Wednesday, March 26, 2014

Berlioz - Les Francs-Juges Overture

The earliest composition for orchestra by Hector Berlioz that is still in the repertoire is the overture to his opera Les Francs-Juges.  Berlioz wrote the opera to a libretto by Humbert Ferrand, a close friend of Berlioz. The name means The Free Judges  and refers to trials held in medieval Germany by a fraternal order of lay judges, or free judges. These Vehmic courts operated in the area of Westphalia in Germany, and sometimes held trials in secret.  They were one of the few organizations that derived their power directly from the Holy Roman Emperor and as such had the power to use the death penalty.

Berlioz tried to get the opera performed shortly after its composition in 1826, but funding was not available to stage it. He revised the opera twice and tried to get it performed, but after 1833 he destroyed most of the work except for the overture and a few excerpts.  The plot of the opera concerns a wicked uncle that tries to cheat his nephew out of his throne and beautiful fiancee. The nephew is brought before the Free Judges who convene in The Black Forest in Germany, and is sentenced to death. The fiancee manages to escape the clutches of the evil uncle and save her beloved.

Berlioz wrote the overture while he was still a student at the Conservatiore and was unsure that his writing for
Humbert Ferrand
the trombone was playable. Berlioz years later wrote,
I was at that time so ignorant of the mechanism of some of the instruments that after I had written the trombone solo in the Introduction in the key of D flat, I feared it might be too difficult to play. So I took it to one of the trombone players of the Opéra who examined it and reassured me by saying that ‘D flat as it happens is one of the best keys for the instrument, and you may count on the passage having a grand effect’.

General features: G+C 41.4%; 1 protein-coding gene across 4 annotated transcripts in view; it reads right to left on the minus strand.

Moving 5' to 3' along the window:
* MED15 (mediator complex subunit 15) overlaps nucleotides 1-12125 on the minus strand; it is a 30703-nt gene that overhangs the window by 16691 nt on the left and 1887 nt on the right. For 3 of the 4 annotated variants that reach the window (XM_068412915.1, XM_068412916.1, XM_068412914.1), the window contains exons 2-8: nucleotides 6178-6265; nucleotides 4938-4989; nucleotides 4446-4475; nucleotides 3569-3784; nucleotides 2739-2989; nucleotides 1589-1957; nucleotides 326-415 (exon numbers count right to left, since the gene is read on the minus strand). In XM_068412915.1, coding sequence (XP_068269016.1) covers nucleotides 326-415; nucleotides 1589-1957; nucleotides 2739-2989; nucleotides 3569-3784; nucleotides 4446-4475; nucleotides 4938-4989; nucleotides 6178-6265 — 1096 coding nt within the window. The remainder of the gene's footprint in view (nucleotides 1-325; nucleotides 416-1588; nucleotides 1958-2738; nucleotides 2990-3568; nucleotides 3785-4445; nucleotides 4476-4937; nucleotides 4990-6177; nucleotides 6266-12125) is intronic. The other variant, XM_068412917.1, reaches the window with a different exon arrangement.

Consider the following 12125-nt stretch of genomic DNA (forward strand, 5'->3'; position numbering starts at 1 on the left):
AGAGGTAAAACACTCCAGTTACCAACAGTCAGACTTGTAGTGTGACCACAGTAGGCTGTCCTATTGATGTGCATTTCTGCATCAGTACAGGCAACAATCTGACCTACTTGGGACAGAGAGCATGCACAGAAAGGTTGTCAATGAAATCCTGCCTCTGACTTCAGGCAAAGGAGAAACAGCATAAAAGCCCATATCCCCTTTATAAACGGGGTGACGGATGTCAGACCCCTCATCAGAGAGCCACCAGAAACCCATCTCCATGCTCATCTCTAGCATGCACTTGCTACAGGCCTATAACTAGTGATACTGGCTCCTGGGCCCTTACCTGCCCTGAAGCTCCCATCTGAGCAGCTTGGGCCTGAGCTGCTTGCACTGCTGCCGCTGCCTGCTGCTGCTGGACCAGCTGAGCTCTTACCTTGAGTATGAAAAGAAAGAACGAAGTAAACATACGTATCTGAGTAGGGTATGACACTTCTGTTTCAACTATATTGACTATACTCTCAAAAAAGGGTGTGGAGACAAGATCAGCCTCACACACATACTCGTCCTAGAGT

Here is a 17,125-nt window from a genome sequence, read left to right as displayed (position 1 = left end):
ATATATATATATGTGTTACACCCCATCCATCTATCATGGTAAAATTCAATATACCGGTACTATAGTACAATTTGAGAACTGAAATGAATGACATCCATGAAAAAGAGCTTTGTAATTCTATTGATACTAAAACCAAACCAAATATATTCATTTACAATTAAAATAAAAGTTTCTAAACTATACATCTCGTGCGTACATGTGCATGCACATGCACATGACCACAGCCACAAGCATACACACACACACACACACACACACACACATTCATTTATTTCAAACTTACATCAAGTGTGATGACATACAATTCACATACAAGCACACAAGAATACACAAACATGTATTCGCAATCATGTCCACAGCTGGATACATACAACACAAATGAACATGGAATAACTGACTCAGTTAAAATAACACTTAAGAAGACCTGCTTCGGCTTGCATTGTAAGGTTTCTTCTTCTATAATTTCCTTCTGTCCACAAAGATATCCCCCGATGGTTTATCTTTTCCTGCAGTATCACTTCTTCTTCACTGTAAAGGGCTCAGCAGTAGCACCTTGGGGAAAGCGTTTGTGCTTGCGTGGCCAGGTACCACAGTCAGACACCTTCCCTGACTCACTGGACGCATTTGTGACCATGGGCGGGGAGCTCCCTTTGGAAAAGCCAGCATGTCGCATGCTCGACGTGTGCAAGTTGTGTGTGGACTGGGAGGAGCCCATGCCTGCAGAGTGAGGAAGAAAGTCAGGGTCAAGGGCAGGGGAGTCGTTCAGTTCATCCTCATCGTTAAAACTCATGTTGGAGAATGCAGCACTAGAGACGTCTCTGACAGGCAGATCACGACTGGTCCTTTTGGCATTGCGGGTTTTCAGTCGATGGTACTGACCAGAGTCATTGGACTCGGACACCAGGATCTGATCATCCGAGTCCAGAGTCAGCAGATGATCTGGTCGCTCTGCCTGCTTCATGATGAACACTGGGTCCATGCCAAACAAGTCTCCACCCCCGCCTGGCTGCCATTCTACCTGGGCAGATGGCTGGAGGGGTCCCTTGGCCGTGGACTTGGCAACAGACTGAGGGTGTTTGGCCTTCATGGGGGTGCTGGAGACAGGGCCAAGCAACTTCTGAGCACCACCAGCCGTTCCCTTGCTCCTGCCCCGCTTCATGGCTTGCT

The orchestra begins with a slow introduction that includes loud music from the brass that perhaps represents the Free Judges convening. The rest of the overture has main themes that are presented and developed in Berlioz's own style of sonata form.
Berlioz was also one of the great orchestral conductors of his era, and he performed Les Francs-Juges Overture many times in his career.

Even at this early time in his career, Berlioz's penchant for large forces and novel orchestration is evident in this work. Berlioz's reputation for using large forces grew and when Berlioz visited Vienna Prince Klemens von Metternich asked him, “Is it not you who writes for an orchestra of 500 players?” Berlioz replied, “Not always, Monseigneur, I sometimes write for only 450.”

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